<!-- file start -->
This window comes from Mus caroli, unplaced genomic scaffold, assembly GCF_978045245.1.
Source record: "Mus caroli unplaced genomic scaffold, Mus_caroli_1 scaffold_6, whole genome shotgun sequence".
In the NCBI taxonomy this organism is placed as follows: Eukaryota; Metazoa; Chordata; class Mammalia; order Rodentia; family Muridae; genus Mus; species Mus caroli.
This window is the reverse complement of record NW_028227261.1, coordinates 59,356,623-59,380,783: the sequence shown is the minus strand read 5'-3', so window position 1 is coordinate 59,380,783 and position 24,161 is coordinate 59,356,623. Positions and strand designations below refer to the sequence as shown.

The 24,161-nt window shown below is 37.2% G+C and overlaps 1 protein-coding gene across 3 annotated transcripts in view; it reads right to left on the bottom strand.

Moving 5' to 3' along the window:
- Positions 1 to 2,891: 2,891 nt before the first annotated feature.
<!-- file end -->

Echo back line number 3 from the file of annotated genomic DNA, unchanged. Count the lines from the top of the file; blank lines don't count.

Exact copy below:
In the NCBI taxonomy this organism is placed as follows: Eukaryota; Metazoa; Chordata; class Mammalia; order Rodentia; family Muridae; genus Mus; species Mus caroli.